Tag Archives: webcast

Slide Casting

In the last 5 years or so there has been a big move to lighter weight web-apps.  This has been tremendously empowering to end users who can combine them in interesting ways to solve problems.  While this often does not please the IT department due to circumventing established security, it does provide significant additional capability and flexibility for knowledge workers to gain access to functionality.

Teleconferencing used to be provided by large corporate accounts.  Now anyone can obtain a free service on their own.  Videocasting and web-conferencing is starting to go the same way.  Services like Livestream and Ustream allow anyone to broadcast a video stream free to an audience.  The pay version of those sites even allow you to white label, control access, and embed the broadcast into your own web pages.

There are plenty of webcasting solutions that will push slides: MS LiveMeeting, GotoMeeting are two of the low end ones.  There are also many higher end providers.  They often require downloads to make them work and many have additional complications like scheduling, passwords, etc…  Why can’t we get light-weight slide pushing?  Why do we have to go into a full web conference just to push a few slides (or photos) in real time to a colleague, a prospect, or even a friend?

Why can’t a simple meeting invite contain a link to a hosted page where my slides will appear as I push them through some lightweight client powerpoint plug-in?  Services like SlideShare allow us to post a presentation file and even attach pre-recorded audio, but they cannot simply push a slide to another person or set of people live so that everyone gets the same slide at the same time.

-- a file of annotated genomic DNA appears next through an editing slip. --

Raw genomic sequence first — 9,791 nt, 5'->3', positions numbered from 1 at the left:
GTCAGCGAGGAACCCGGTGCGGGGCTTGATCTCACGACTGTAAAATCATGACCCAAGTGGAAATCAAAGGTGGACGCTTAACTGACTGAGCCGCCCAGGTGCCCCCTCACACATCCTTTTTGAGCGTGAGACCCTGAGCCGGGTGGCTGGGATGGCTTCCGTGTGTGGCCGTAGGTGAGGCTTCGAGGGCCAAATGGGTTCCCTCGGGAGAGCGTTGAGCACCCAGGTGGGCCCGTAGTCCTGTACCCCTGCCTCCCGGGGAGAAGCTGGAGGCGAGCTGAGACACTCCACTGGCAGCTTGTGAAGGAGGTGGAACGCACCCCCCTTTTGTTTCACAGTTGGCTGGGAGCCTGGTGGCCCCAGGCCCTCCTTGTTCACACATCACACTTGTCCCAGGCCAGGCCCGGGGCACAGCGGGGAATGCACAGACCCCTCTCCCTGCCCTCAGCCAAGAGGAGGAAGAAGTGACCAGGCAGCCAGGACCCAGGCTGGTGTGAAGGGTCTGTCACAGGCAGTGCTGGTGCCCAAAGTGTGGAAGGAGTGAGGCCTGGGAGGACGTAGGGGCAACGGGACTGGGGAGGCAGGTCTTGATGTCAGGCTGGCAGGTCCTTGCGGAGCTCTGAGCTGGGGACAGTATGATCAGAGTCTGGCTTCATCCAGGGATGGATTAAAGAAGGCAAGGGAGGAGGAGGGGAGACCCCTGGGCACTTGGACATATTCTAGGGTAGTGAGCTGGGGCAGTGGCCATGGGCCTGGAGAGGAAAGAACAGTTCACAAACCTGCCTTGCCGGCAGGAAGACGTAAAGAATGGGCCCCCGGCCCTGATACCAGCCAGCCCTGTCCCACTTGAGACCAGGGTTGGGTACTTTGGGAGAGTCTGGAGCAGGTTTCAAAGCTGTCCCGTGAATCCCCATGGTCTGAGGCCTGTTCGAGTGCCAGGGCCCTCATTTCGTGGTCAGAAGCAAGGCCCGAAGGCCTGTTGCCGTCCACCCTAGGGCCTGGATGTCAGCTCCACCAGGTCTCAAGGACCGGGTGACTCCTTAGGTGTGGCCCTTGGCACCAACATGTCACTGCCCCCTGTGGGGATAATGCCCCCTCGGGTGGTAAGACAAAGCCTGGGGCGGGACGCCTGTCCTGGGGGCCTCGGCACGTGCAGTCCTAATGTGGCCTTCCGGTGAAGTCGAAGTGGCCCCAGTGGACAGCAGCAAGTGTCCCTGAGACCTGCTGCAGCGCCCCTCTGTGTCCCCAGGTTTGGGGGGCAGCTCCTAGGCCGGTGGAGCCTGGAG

So, it seems for now we have two choices

  1. Continue to hope everyone received the file (.ppt or other), has the right software to open it, and stays on the same slide as the presenter
  2. Pay for and use heavy webcasting services

The only reason I can image why this capability is not yet ubiquitous is that PowerPoint is so standard and perhaps people do not consider it a hassle to continuously tell everyone what slide they are on (or just let them figure it out for themselves based on the audio).

What do you think?  Is this an open space for some innovation?  Does anyone else feel like this would be useful?


Unexpected Consequences

Before releasing a product it is always wise to do some customer research and to test said product with a sample set of customers.  However, one can never predict all the different ways that your product might be useful.  Unexpected consequences can be bad (children eating small toys), but some can be completely wonderful.

twebevent was recently launched as a way to combine video streams with a Twitter Chat.  We imagined that some people might blend audio from sites like TalkShoe and BlogTalkRadio to get a text chat going at the same time.  We did not anticipate that an enterprising user would embed an entire webcast technology.

@jfouts is a BrightTalk webcast user.  She realized that BrightTalk offers an embed and so she just plugged it into twebevent.  Voila, she had all the features of BrightTalk: slides, audio, polling, Q&A, etc… mashed wth all the features of twebevent: listed in the schedule, host branding at the top of the screen, Twitter Chat on her desired hashtag, etc…  You can view her recording here.

The moral of the story: the faster you get something out into the public domain, the faster you can learn everywhere it provides value.  There are lots of iterative improvements planned for twebevent, but we wanted to release it as quickly as possible even in an early state.  That strategy is paying off.